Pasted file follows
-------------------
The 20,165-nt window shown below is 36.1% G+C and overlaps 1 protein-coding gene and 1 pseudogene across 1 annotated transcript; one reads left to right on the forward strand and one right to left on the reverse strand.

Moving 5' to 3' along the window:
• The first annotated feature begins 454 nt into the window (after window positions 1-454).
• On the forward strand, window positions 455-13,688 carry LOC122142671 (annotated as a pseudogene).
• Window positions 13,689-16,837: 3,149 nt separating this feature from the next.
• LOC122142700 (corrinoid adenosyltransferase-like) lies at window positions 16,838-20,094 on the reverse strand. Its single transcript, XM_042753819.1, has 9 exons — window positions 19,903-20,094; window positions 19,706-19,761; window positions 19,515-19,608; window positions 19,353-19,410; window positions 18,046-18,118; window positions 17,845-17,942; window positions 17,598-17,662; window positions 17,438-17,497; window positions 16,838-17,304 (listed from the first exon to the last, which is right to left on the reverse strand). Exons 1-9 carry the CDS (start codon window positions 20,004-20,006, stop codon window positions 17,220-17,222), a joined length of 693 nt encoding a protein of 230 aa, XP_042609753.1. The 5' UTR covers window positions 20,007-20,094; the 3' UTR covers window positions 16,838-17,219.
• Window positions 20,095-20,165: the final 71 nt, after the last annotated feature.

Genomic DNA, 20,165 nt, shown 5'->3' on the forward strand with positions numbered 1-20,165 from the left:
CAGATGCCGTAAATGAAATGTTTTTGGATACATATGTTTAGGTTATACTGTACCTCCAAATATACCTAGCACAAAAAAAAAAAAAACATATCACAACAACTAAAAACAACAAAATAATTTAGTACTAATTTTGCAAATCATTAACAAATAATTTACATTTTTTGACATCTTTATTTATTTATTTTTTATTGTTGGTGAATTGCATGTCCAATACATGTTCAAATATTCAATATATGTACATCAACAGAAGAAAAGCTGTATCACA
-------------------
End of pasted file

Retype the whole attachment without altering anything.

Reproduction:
The 20,165-nt window shown below is 36.1% G+C and overlaps 1 protein-coding gene and 1 pseudogene across 1 annotated transcript; one reads left to right on the forward strand and one right to left on the reverse strand.

Moving 5' to 3' along the window:
• The first annotated feature begins 454 nt into the window (after window positions 1-454).
• On the forward strand, window positions 455-13,688 carry LOC122142671 (annotated as a pseudogene).
• Window positions 13,689-16,837: 3,149 nt separating this feature from the next.
• LOC122142700 (corrinoid adenosyltransferase-like) lies at window positions 16,838-20,094 on the reverse strand. Its single transcript, XM_042753819.1, has 9 exons — window positions 19,903-20,094; window positions 19,706-19,761; window positions 19,515-19,608; window positions 19,353-19,410; window positions 18,046-18,118; window positions 17,845-17,942; window positions 17,598-17,662; window positions 17,438-17,497; window positions 16,838-17,304 (listed from the first exon to the last, which is right to left on the reverse strand). Exons 1-9 carry the CDS (start codon window positions 20,004-20,006, stop codon window positions 17,220-17,222), a joined length of 693 nt encoding a protein of 230 aa, XP_042609753.1. The 5' UTR covers window positions 20,007-20,094; the 3' UTR covers window positions 16,838-17,219.
• Window positions 20,095-20,165: the final 71 nt, after the last annotated feature.

Genomic DNA, 20,165 nt, shown 5'->3' on the forward strand with positions numbered 1-20,165 from the left:
CAGATGCCGTAAATGAAATGTTTTTGGATACATATGTTTAGGTTATACTGTACCTCCAAATATACCTAGCACAAAAAAAAAAAAAACATATCACAACAACTAAAAACAACAAAATAATTTAGTACTAATTTTGCAAATCATTAACAAATAATTTACATTTTTTGACATCTTTATTTATTTATTTTTTATTGTTGGTGAATTGCATGTCCAATACATGTTCAAATATTCAATATATGTACATCAACAGAAGAAAAGCTGTATCACA